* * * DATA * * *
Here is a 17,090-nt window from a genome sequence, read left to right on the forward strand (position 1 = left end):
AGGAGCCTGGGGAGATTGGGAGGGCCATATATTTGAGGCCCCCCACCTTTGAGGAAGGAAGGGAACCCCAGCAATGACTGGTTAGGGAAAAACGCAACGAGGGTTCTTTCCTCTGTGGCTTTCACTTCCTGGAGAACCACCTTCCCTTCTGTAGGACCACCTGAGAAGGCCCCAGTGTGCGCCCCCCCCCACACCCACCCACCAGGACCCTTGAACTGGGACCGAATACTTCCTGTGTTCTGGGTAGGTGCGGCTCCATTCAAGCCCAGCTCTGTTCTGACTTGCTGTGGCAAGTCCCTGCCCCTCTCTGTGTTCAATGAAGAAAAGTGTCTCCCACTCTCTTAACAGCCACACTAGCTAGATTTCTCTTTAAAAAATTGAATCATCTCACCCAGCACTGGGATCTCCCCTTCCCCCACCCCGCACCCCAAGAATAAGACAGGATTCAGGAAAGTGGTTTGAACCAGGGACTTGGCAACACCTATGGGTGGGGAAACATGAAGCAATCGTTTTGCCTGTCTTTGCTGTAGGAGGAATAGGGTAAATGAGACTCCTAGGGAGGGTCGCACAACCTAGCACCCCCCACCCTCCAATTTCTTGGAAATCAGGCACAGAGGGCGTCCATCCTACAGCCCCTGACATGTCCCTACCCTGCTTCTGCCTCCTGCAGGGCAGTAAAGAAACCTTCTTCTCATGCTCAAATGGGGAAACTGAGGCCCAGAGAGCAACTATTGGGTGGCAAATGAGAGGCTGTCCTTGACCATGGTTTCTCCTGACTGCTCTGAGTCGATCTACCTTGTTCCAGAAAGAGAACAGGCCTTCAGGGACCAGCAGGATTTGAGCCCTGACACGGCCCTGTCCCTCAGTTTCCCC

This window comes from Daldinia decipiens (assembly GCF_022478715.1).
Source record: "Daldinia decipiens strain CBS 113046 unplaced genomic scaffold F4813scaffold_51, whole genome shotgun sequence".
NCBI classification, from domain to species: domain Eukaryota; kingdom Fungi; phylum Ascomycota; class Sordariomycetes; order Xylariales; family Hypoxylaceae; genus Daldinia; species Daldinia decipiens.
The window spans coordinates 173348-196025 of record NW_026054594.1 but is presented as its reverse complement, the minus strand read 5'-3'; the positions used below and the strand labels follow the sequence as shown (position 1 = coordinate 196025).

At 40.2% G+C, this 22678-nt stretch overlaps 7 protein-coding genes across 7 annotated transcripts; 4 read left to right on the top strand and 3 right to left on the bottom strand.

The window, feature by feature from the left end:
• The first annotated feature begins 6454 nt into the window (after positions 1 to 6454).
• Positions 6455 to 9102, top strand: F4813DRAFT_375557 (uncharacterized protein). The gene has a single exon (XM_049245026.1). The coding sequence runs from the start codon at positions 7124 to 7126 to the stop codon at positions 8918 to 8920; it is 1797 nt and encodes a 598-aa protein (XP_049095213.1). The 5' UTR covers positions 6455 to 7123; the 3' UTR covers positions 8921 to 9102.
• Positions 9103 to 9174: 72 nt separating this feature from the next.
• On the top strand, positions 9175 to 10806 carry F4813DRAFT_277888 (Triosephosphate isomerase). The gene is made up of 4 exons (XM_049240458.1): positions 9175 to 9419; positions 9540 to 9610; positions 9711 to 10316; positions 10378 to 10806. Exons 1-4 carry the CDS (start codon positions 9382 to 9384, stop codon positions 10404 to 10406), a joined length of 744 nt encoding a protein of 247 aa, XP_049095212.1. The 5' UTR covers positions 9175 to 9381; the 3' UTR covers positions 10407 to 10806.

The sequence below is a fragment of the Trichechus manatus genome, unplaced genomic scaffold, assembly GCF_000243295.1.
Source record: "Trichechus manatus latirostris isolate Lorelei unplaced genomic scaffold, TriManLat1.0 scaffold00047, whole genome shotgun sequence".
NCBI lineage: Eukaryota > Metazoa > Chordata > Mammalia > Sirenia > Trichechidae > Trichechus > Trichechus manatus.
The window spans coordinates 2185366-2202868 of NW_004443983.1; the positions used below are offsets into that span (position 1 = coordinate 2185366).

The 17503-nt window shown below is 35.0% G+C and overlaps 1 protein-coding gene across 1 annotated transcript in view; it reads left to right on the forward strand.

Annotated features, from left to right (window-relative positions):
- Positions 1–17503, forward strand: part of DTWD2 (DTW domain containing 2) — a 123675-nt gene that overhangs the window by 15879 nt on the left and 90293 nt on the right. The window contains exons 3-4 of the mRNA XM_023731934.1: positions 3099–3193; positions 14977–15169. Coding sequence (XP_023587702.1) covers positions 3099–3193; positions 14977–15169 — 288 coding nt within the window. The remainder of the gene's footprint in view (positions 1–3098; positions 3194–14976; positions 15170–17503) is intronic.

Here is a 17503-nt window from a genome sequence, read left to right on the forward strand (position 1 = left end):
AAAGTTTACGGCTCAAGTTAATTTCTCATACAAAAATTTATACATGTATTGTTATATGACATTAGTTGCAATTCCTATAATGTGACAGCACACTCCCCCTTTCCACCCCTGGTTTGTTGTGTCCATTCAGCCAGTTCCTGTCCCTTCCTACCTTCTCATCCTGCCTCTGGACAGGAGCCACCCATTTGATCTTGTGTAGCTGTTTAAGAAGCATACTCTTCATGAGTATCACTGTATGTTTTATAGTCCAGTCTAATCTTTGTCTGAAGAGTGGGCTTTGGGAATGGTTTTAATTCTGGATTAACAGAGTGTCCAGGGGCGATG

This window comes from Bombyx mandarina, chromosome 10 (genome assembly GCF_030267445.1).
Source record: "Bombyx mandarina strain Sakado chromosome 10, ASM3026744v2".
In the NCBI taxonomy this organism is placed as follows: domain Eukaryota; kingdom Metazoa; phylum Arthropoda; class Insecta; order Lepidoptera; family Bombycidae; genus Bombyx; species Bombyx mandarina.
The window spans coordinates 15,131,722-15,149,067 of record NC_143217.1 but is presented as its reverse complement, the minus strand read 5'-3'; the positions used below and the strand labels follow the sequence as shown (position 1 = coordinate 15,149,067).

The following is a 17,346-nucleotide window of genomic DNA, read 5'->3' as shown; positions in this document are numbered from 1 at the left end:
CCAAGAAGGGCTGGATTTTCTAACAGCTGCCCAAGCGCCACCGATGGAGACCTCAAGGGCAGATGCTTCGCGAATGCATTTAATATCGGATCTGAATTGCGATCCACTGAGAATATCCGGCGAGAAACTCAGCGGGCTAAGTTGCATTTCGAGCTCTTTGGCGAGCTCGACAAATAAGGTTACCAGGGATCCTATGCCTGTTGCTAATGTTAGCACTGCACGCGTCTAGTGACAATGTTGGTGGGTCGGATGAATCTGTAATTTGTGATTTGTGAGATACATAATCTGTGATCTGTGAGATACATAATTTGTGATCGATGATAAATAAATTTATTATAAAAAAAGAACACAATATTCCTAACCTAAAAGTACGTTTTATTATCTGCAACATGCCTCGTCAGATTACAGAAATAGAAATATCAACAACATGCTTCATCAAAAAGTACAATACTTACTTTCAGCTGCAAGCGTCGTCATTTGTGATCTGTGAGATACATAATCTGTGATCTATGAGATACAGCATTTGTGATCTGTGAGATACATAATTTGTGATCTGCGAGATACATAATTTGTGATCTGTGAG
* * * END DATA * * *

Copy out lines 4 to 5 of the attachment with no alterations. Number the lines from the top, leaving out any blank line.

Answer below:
Source record: "Daldinia decipiens strain CBS 113046 unplaced genomic scaffold F4813scaffold_51, whole genome shotgun sequence".
NCBI classification, from domain to species: domain Eukaryota; kingdom Fungi; phylum Ascomycota; class Sordariomycetes; order Xylariales; family Hypoxylaceae; genus Daldinia; species Daldinia decipiens.